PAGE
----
Logan R. Brouse, proprietor and mixologist of Logan’s Punch and Tacolicious, has run bars and clubs in Shanghai for over eight years. In between hangovers, he puts pen to paper in his column for That’s to record his pontifications on the drink industry.
I’ve been called a lot of things. The Ben Affleck of Jing’an, the Drake of Microsoft Word and the ODB of That’s Shanghai, to name a few. I’ve even been called an irrepressible alcoholic, but never Nostradamus. At least not until now. Boom.
Last year, we assembled a panel of Shanghai’s top bar personalities to forecast this year’s bar trends. Now, in the twilight of 2019, it’s time to revisit those predictions and see how things went. Did the things we thought were going to happen, actually happen?
1. The Return of the Small Club
At last year’s round table, Sasha Bondi of Barbarian anticipated a return to smaller lounges and speakeasies. Shanghai did see a boon in these places with both Valpasso and Perch springing to mind. Bondi felt that the time of the big club was ending, and we think he was correct. I will always have a soft spot for places like Mint, Bar Rouge and Taxxxxxxxxxxxxxxxxxxxx but it does seem the small bar revival is on. I mean, have you ever been to Twinkle? Do you even Twinkle, bro?
2. Draft Cocktails
Another player in our wonderful food and beverage community is Hannah Keirl of Spirits Box, who espoused the glory of draft cocktails. Saying, “You are going to see more and more bars, especially higher volume places, utilizing cocktails on tap. It will also be great for beer bars that want to keep the focus on beer and provide options without stocking a full bar.” This whiskey-wizened writer has seen draft cocktails make an impact in the industry with them being served at places like Daga Brewpub, The Shanghai EDITION and W Shanghai. We’ve messed with them at Tacolicious, and I’ve even covered them in this column.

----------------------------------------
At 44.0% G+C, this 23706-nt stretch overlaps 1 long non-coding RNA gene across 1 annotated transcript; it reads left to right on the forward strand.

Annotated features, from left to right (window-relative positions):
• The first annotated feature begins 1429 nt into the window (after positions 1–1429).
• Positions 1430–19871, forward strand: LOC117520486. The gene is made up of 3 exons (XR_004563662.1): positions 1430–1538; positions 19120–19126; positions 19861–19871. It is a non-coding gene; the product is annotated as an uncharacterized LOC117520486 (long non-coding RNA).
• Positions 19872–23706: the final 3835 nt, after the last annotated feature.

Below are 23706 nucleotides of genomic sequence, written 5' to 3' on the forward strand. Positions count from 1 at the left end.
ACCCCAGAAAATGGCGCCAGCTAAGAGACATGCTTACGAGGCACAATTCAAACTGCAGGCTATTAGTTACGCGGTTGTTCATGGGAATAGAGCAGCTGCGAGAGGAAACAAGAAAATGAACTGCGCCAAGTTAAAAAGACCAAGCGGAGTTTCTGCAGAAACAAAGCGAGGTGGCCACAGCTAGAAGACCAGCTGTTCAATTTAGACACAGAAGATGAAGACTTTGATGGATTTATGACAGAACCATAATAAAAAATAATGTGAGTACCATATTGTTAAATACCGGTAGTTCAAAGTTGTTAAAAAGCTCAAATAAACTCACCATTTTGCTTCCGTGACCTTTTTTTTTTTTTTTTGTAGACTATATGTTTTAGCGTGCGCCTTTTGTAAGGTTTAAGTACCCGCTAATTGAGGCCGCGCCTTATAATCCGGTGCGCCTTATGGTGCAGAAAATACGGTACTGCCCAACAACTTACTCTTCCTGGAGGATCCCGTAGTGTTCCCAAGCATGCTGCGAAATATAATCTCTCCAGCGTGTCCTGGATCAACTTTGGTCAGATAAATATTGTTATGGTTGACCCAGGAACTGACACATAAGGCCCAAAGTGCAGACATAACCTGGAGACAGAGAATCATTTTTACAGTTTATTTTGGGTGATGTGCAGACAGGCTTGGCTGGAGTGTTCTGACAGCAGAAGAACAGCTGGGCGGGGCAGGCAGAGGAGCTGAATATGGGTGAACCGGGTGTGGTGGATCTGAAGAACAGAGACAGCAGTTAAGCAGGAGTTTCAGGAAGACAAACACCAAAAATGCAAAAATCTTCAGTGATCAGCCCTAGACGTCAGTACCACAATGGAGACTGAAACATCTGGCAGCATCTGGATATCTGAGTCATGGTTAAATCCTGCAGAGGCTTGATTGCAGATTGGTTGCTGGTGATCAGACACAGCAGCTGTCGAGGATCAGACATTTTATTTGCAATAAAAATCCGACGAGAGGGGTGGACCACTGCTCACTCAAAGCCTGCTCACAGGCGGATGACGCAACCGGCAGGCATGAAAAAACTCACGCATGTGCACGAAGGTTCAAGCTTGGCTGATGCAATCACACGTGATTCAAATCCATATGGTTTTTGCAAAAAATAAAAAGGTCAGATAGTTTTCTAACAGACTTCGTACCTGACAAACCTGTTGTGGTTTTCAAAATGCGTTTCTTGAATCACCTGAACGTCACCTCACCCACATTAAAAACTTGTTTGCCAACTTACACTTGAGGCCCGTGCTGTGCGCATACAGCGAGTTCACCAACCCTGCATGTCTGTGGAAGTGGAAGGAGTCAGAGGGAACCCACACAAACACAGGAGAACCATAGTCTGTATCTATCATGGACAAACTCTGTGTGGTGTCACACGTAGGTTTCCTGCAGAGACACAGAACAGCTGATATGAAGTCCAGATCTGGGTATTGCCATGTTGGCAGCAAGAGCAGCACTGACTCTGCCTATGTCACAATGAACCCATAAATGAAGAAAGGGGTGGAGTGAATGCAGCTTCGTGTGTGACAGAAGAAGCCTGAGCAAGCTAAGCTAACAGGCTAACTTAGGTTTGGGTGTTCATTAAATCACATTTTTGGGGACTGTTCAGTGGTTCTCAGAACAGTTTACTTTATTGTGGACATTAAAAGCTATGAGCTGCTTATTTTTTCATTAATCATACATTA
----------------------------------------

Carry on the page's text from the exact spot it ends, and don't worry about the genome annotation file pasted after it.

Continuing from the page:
Geo Valdivieso from UP Shanghai talked about sustainability and the no straw movement. Paper and reusable straws are now common, as is a reduction in single-use coasters. Oha Group now makes rescued lemon jam from bar and kitchen leftovers. They then incorporate the jam into cocktails at Bar No 3, Blackbird and Dead Poet. Even so, there is still way too much wastage in F&B, and I fully believe that we need to be actionable to save the state of the planet. Let’s hope this trend continues in 2020.
4. Mainstream Appreciation of Chinese Spirits
Healer’s Phoebe Han brought up interesting points about Chinese spirits making a big push. As you know, I love me some baijiu, and erguotuo is the special sauce. During the panel, we all agreed that it would take the invention of a cocktail to set baijiu apart as Moscow Mules had for vodka. Sadly, this didn’t happen, and 2019 was not the year of local spirit emergence. I hope this can change in 2020.
5. Low and No ABV
The last point we discussed was a disturbing and gross trend that should be thrown out of Chinese bars like straws and Fernet-drinking Swedes. That is the low and no ABV craze that tried to sweep our fair shores. There’s a place for low alcohol drinks such as Campari or Aperol spritz. We are also behind designated drivers drinking soft drinks, but we have no patience for exorbitantly priced distilled water with pretty labels. It belongs in an iron, not in a cocktail (thanks, Johan).
See more of Logan's columns here.